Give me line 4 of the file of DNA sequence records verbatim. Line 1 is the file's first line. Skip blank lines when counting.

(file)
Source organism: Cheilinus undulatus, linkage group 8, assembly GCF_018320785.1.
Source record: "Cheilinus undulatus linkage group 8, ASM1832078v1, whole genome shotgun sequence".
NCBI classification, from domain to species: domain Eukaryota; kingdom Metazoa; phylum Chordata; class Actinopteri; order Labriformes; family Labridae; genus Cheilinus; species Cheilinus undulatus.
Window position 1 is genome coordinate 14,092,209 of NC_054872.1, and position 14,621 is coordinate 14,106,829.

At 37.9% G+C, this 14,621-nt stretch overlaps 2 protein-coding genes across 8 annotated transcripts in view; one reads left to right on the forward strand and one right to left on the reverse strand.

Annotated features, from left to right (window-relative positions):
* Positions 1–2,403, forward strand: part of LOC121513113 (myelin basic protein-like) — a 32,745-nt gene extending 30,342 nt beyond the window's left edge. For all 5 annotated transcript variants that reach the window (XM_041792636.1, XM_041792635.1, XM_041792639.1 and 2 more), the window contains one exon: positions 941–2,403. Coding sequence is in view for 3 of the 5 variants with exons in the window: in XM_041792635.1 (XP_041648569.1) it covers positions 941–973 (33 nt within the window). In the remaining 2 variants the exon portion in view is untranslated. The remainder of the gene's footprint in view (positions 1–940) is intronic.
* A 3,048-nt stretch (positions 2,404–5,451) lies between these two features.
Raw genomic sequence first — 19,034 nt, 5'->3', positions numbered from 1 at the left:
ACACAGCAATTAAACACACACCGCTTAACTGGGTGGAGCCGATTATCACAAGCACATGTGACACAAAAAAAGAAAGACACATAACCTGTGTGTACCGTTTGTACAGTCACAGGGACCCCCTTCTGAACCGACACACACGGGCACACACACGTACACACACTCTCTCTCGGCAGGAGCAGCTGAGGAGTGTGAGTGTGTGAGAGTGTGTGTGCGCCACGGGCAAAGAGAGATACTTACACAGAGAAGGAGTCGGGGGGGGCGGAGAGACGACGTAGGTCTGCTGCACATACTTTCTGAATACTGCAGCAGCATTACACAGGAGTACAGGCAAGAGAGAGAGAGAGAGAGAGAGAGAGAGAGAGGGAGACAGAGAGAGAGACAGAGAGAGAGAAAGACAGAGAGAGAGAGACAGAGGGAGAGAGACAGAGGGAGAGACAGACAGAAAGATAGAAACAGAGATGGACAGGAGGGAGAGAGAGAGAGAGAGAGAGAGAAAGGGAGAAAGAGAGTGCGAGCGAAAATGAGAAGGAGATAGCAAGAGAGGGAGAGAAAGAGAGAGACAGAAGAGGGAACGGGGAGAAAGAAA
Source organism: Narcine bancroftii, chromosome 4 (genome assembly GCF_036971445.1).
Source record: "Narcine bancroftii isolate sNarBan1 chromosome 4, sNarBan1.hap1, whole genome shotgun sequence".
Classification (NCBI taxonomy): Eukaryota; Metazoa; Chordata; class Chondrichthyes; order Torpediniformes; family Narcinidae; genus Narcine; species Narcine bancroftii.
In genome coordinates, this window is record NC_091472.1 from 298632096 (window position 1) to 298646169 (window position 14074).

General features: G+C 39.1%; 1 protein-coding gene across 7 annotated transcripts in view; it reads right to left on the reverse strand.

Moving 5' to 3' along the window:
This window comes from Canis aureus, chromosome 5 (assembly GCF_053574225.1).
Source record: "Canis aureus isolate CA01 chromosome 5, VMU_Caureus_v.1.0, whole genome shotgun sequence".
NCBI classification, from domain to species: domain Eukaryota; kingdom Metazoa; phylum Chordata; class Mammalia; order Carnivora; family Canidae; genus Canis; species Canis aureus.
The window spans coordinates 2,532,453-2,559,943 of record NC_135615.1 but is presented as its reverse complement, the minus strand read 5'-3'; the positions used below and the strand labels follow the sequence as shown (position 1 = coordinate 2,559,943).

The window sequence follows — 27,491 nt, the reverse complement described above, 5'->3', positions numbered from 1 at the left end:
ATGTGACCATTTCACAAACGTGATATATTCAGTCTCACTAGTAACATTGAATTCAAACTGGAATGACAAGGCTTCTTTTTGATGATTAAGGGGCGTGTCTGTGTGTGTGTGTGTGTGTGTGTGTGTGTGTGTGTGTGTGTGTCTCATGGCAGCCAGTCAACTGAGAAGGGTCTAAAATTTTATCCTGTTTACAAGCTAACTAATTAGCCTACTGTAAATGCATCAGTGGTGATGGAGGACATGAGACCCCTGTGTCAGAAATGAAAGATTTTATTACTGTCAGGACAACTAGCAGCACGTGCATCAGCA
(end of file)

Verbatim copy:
Window position 1 is genome coordinate 14,092,209 of NC_054872.1, and position 14,621 is coordinate 14,106,829.